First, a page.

I have to read and add/edit/delete functionality. Can you provide me some sample code/more details on this.

Thanks a lot.

Glen said...

I don't have any code to parse that particular property on the Junk Email rule you need to use the protocol documents to work this out http://msdn.microsoft.com/en-us/library/cc425499%28v=exchg.80%29.aspx. As i mentioned in this post creating solutions like this is non trivial and takes a lot of effort I quoted someone this week 2.5 days of work to build a tested solution to properly modify the safe senders using EWS which is what i believe it would take possibly longer to do properply without risking corrupting the properties if you do hash job.

Cheers
Glen

Glen Mark Martin said...
This comment has been removed by the author.
Glen Mark Martin said...

I've been trying to use the EWS Managed API to read this information directly, but have encountered difficulties. I can find the rule whose PR_RULE_MSG_PROVIDER attribute is "Schedule+ EMS Interface", but I am unable to return the value for PR_RULE_ACTIONS. I'm wondering if this is because the data type PT_ACTIONS doesn't map to any of the MapiPropertyType values accepted by the extended property definition constructor. I've tried everything listed at http://msdn.microsoft.com/en-us/library/exchangewebservices.mapipropertytypetype(v=exchg.140).aspx , but the value is never returned.

I'm using these constructors for PR_RULE_MSG_PROVIDER and PR_RULE_ACTIONS (swapping out various mapi data types for the actions), but only the former is ever returned when I do a Load (verified by turning on tracing and looking at the XML returned):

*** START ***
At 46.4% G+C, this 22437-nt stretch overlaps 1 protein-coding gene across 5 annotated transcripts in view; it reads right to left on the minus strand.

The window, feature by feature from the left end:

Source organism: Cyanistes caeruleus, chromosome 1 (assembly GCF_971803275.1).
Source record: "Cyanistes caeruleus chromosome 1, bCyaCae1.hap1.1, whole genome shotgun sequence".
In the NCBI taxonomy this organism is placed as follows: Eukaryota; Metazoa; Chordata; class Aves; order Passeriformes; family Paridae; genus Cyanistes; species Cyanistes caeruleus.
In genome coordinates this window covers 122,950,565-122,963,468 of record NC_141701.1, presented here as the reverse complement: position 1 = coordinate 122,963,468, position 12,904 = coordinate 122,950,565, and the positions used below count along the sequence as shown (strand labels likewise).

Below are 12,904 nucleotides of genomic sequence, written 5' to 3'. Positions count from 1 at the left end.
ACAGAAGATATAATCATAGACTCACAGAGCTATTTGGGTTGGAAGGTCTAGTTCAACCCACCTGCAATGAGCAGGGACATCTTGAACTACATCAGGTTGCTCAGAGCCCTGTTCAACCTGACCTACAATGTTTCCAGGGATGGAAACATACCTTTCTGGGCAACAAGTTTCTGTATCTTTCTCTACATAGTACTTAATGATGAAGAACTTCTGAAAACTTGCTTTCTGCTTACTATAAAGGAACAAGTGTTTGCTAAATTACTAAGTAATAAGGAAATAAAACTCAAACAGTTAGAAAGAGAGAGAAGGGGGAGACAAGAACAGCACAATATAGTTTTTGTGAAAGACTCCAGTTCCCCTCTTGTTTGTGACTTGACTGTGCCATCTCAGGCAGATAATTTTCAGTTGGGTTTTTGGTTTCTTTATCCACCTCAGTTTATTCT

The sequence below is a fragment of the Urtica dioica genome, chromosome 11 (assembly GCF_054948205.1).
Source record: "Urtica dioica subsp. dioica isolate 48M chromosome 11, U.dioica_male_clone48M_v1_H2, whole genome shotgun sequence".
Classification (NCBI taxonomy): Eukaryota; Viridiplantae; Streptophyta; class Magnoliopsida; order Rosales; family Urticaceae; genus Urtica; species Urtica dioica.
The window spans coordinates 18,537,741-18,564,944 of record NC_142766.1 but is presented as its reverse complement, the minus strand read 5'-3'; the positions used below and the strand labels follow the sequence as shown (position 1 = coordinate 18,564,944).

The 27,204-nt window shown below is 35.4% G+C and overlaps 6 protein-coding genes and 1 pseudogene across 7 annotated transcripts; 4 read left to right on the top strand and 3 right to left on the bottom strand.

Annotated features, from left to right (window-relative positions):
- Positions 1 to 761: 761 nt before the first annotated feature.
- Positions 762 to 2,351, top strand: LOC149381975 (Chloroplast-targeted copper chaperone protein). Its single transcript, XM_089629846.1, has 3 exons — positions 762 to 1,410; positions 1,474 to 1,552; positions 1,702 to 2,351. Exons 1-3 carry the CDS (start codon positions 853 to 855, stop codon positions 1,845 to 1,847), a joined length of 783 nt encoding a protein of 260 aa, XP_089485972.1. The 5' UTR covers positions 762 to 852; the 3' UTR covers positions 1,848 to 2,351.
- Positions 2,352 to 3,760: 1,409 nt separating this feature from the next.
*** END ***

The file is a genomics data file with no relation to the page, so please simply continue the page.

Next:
# Properties for Hidden Delegate Forwarding Rule
$PID_TAG_RULE_MSG_PROVIDER = New-Object Microsoft.Exchange.WebServices.Data.ExtendedPropertyDefinition(0x65EB,[Microsoft.Exchange.WebServices.Data.MapiPropertyType]::String)
$PID_TAG_RULE_ACTIONS = New-Object Microsoft.Exchange.WebServices.Data.ExtendedPropertyDefinition(0x6680,[Microsoft.Exchange.WebServices.Data.MapiPropertyType]::Binary)

#snip

If ($item.ExtendedProperties.Count -ge 1) {

If ($item.ExtendedProperties[0].Value -eq "Schedule+ EMS Interface") {
$forwardRuleExists = $true
write-host "Delegate forwarding rule found. Unable as of yet to enumerate contents." -ForegroundColor Cyan

Write-Host "Attempting to retrieve x6680 PR_RULE_ACTIONS (PidTagRuleActions)" -ForegroundColor Cyan
$PR_RULE_ACTIONS = $null
if($Item.TryGetProperty($Pid_Tag_Rule_Actions,[ref]$PR_RULE_ACTIONS)){

return $PR_RULE_ACTIONS
} # endif